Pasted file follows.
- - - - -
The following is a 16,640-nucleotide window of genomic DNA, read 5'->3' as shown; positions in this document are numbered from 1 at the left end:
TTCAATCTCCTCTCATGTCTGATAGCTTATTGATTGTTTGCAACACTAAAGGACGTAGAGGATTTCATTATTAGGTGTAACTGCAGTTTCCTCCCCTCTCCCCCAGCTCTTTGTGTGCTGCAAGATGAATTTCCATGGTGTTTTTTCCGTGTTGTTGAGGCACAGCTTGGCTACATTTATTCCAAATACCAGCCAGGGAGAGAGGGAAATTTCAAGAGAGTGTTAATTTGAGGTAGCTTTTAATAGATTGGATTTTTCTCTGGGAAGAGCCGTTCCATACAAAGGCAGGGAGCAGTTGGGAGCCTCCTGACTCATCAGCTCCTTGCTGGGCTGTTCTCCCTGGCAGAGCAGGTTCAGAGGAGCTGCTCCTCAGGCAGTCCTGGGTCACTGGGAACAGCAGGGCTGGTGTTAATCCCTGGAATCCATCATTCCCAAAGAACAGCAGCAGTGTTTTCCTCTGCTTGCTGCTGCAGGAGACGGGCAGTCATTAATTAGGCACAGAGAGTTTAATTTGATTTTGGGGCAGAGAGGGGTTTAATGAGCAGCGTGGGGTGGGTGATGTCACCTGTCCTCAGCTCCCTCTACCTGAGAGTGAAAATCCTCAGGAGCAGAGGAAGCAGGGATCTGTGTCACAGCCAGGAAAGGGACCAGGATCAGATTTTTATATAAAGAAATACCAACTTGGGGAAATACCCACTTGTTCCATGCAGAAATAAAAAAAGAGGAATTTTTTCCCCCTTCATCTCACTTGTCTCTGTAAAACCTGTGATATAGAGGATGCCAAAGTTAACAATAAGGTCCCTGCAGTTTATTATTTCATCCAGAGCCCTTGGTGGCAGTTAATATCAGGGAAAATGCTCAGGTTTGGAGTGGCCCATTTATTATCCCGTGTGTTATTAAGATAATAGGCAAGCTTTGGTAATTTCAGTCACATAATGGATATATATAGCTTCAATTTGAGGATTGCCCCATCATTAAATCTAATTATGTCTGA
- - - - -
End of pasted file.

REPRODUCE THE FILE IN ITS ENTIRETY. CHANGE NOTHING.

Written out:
The following is a 16,640-nucleotide window of genomic DNA, read 5'->3' as shown; positions in this document are numbered from 1 at the left end:
TTCAATCTCCTCTCATGTCTGATAGCTTATTGATTGTTTGCAACACTAAAGGACGTAGAGGATTTCATTATTAGGTGTAACTGCAGTTTCCTCCCCTCTCCCCCAGCTCTTTGTGTGCTGCAAGATGAATTTCCATGGTGTTTTTTCCGTGTTGTTGAGGCACAGCTTGGCTACATTTATTCCAAATACCAGCCAGGGAGAGAGGGAAATTTCAAGAGAGTGTTAATTTGAGGTAGCTTTTAATAGATTGGATTTTTCTCTGGGAAGAGCCGTTCCATACAAAGGCAGGGAGCAGTTGGGAGCCTCCTGACTCATCAGCTCCTTGCTGGGCTGTTCTCCCTGGCAGAGCAGGTTCAGAGGAGCTGCTCCTCAGGCAGTCCTGGGTCACTGGGAACAGCAGGGCTGGTGTTAATCCCTGGAATCCATCATTCCCAAAGAACAGCAGCAGTGTTTTCCTCTGCTTGCTGCTGCAGGAGACGGGCAGTCATTAATTAGGCACAGAGAGTTTAATTTGATTTTGGGGCAGAGAGGGGTTTAATGAGCAGCGTGGGGTGGGTGATGTCACCTGTCCTCAGCTCCCTCTACCTGAGAGTGAAAATCCTCAGGAGCAGAGGAAGCAGGGATCTGTGTCACAGCCAGGAAAGGGACCAGGATCAGATTTTTATATAAAGAAATACCAACTTGGGGAAATACCCACTTGTTCCATGCAGAAATAAAAAAAGAGGAATTTTTTCCCCCTTCATCTCACTTGTCTCTGTAAAACCTGTGATATAGAGGATGCCAAAGTTAACAATAAGGTCCCTGCAGTTTATTATTTCATCCAGAGCCCTTGGTGGCAGTTAATATCAGGGAAAATGCTCAGGTTTGGAGTGGCCCATTTATTATCCCGTGTGTTATTAAGATAATAGGCAAGCTTTGGTAATTTCAGTCACATAATGGATATATATAGCTTCAATTTGAGGATTGCCCCATCATTAAATCTAATTATGTCTGA